A sound planning system must be based on economics, geography and data in order to leave a solid legacy we can be proud of: Alan Jones addresses the planning reform white paper
This time last year the Goldsmith Street housing project was rising up through the judging process to receive the Stirling Prize, and on that award’s night Robert Jenrick, Secretary of State for Housing, Communities and Local Government was the RIBA’s guest speaker. It revealed how well designed, low energy homes can have a positive impact on health and wellbeing, minimising the problems of heat or eat, improving health and reducing the burden on our NHS and optimising attendance at school and work – an integrated example for the future.
One year on, England’s central government seeks to extend Permitted Development Rights and have published a Planning Reform White Paper. The primary reason given for the reforms is to accelerate construction of homes - but the planning reform relates to all forms of buildings and development. The planning system in England, like many, is cumbersome, slow and unpredictable, being under-resourced for decades. It is political, subject to opinion, persuasion and those with the loudest, most articulate voices and the deepest pockets. It needs updating.
At the geographical level, homes are much more affordable in certain parts of our country, but those areas do not have the work opportunities. So planning at its highest level is the geographic and strategic distribution of economic activity and the associated local infrastructure of roads, schools and hospitals, and homes for everyone. The current pandemic demonstrates the increasingly essential relationship between where we live and work. We are now less keen to commute, and businesses and their workers can see the benefits of working from home. What impact this will have for neighbourhoods and high streets needs to be explored. The long-term impact of Covid 19 will also have major changes to where we have been working. Central business districts will change significantly with increased working from home and lower densities of workers. Many office buildings would likely be retrofitted to residential which will change weekend and evening occupation of cities, increasing the likelihood of better city environments, and liveability rankings.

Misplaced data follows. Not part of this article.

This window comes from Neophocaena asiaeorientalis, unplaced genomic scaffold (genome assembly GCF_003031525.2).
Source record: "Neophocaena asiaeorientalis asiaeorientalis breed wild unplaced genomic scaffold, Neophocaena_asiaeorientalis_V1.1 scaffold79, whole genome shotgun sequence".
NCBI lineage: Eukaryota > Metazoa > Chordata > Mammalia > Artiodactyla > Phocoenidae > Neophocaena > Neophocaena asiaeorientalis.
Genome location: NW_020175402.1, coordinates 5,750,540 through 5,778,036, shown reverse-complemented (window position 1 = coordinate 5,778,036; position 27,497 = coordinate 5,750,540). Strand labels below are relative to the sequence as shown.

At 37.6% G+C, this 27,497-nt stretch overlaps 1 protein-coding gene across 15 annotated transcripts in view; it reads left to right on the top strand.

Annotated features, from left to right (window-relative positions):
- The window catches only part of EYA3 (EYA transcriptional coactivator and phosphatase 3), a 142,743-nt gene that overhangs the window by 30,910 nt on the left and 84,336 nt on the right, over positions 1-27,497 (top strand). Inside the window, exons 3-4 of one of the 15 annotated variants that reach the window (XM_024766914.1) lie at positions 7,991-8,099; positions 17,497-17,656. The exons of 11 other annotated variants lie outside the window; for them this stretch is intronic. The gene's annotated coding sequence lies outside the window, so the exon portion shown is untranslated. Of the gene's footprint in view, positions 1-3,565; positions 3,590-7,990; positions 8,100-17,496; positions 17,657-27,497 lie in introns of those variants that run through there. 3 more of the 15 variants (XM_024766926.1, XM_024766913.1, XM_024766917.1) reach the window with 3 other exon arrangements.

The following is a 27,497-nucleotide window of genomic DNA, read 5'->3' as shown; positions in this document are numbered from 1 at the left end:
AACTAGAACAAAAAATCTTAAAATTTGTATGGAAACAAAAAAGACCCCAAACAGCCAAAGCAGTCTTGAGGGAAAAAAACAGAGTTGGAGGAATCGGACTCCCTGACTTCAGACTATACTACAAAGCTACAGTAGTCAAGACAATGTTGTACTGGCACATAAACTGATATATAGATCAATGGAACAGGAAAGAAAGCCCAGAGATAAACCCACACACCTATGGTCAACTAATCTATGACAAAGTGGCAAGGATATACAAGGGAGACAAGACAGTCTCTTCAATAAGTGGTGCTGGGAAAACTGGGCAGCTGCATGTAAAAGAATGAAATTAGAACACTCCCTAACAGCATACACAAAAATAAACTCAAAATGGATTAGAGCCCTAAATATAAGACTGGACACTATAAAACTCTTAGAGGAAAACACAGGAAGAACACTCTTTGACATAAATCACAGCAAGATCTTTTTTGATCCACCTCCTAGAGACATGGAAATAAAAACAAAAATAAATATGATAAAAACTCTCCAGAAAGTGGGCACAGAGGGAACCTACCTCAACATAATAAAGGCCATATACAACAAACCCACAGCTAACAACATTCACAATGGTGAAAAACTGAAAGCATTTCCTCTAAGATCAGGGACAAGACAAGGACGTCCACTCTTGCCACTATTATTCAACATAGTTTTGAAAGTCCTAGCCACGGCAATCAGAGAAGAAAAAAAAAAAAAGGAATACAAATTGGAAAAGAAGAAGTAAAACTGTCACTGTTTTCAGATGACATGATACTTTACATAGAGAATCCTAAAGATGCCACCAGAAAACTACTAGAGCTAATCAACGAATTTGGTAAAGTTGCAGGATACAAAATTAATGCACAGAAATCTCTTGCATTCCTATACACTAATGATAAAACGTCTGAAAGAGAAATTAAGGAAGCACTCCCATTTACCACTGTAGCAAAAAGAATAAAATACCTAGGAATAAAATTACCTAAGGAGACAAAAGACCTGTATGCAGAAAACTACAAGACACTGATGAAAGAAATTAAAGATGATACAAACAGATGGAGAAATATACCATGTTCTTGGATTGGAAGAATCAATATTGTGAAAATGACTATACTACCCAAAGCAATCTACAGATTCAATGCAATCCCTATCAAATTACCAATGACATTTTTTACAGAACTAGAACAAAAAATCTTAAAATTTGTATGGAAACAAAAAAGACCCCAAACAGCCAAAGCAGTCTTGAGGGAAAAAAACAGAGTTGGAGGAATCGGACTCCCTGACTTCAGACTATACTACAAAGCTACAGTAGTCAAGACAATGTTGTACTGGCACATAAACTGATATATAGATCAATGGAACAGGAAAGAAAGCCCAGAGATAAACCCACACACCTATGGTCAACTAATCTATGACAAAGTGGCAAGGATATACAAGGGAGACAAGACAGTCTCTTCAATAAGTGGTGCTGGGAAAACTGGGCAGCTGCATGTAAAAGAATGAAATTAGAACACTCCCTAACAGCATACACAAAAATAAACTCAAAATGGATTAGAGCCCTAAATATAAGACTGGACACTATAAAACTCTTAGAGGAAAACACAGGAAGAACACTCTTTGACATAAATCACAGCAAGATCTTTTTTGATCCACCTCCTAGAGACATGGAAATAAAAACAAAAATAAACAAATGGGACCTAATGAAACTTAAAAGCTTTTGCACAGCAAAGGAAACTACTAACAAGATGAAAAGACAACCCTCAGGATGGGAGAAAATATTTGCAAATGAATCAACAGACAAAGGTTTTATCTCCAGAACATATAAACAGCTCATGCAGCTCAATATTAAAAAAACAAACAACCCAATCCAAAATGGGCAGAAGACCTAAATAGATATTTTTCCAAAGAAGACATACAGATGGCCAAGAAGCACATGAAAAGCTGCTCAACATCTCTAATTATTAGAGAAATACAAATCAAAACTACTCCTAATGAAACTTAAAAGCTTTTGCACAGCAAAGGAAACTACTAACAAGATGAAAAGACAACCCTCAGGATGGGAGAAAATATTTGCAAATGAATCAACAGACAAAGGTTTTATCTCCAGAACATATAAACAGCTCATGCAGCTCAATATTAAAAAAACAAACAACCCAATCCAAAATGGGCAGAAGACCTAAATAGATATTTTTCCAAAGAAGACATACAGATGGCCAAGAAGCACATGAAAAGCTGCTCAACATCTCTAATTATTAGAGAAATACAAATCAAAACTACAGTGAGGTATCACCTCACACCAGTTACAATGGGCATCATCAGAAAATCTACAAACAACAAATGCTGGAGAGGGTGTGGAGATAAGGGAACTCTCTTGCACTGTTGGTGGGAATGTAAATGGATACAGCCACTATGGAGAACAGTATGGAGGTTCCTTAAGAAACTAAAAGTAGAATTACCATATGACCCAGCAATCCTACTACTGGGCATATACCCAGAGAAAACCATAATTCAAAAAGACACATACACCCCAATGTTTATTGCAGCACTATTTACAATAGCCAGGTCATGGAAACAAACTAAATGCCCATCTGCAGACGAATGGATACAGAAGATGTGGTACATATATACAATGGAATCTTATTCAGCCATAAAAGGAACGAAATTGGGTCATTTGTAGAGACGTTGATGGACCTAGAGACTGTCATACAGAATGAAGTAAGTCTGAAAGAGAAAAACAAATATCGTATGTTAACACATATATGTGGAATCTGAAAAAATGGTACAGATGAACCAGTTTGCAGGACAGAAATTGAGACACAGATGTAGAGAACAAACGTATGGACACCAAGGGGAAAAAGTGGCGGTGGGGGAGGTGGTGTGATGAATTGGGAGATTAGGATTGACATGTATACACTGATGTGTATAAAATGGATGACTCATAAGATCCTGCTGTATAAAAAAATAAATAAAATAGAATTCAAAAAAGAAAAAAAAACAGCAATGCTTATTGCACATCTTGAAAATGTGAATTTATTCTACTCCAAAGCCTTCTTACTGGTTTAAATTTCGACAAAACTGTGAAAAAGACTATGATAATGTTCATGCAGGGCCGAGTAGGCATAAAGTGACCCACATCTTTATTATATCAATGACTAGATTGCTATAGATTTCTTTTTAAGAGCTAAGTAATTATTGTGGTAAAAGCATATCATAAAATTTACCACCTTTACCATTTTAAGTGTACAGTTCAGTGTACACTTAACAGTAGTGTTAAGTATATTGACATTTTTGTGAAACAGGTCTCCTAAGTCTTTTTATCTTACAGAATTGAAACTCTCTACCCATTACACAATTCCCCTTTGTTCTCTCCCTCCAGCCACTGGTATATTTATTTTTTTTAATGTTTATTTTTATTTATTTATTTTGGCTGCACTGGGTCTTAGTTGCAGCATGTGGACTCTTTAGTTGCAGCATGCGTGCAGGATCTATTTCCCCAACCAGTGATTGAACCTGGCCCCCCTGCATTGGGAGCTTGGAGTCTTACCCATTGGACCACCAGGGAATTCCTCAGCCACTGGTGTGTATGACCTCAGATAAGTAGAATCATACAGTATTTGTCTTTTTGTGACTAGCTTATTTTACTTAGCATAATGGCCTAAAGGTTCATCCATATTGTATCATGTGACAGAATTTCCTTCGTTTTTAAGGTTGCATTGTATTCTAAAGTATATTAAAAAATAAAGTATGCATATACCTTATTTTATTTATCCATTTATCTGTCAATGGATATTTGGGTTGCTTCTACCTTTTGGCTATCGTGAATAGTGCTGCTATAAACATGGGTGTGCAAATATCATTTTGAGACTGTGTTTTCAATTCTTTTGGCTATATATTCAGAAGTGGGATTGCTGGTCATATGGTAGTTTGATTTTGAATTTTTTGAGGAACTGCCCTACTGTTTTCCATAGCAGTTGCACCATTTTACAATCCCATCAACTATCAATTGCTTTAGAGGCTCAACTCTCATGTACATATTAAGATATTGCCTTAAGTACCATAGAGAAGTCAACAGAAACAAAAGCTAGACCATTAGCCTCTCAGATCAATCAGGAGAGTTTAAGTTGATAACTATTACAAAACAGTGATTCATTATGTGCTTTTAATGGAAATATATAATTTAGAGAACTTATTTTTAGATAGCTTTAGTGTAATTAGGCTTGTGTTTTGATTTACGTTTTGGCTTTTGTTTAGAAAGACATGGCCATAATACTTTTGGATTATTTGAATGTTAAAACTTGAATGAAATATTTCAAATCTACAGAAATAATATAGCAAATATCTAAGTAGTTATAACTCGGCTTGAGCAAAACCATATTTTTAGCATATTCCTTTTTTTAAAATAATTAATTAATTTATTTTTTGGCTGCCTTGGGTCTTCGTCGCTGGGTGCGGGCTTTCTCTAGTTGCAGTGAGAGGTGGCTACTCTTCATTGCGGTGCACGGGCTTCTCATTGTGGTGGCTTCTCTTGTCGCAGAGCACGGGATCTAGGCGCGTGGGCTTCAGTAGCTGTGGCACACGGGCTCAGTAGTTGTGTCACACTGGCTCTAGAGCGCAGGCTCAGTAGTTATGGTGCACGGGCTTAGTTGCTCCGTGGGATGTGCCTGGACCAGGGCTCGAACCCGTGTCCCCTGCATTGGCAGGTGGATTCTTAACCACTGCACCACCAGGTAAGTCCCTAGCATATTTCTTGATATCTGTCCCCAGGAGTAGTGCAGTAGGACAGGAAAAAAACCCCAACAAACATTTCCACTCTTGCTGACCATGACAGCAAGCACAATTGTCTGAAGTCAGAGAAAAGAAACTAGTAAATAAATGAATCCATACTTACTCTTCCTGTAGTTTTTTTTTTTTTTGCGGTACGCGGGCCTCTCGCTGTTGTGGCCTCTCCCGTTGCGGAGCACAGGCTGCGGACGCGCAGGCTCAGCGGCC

Covid 19 has also shown how overcrowding, caused by multi-generational living in unsuitable housing has increased the risk of infection. Our country needs a greater variety of types of homes, based on data and research, that matches supply and demand, rather than taking what is on offer, either as older, existing, stock or new “take it or leave it” homes mostly from the small number of large volume house builders. It is not a numbers game, of homes built, but what type, to what quality and where.
There is an urgency to levelling equality, giving access to affordable homes and so to “Get Britain Building” but accelerating unbridled development is not the solution to reducing the 30% of the population living in poor housing, addressing climate emergency and leaving a built legacy to be proud of. For each philanthropic Bourneville, enlightened housing association and noble development company we already have numerous examples of development focused on the financial bottom line – with all the poor spatial, environmental and construction qualities that implies. Yes, it is helpful that the White Paper emphasises “good design’ and let us streamline where we can, but not cut corners on quality nor open flood gates to permit poorly considered development, mean spatial standards, inside and out, and low performance. We urge local chartered architects to be engaged to fill the laissez-faire planning system staffing gap. Government regulated and knowing the locality, demand and what will be appropriate, chartered architects can be held accountable.
What we build remains for many generations, becomes the physical legacy of our ideals and ethics, and is the very fabric of our society. I am aware of a broad range of views within the RIBA membership on these new proposals. Our focus is on ensuring that the planning system works in the interests of society and the ability of architects to play a leading role in shaping the future of the built environment, and we will look for member’s input and support.
To make planning more predictable and less political, it has to be based on economics, data and evidence and be geographically based, with better defined spatial and environmental standards and regulations. Then we will have a planning system that delivers value for all.
The consultation period for the Planning Reform white paper closes on 29 October 2020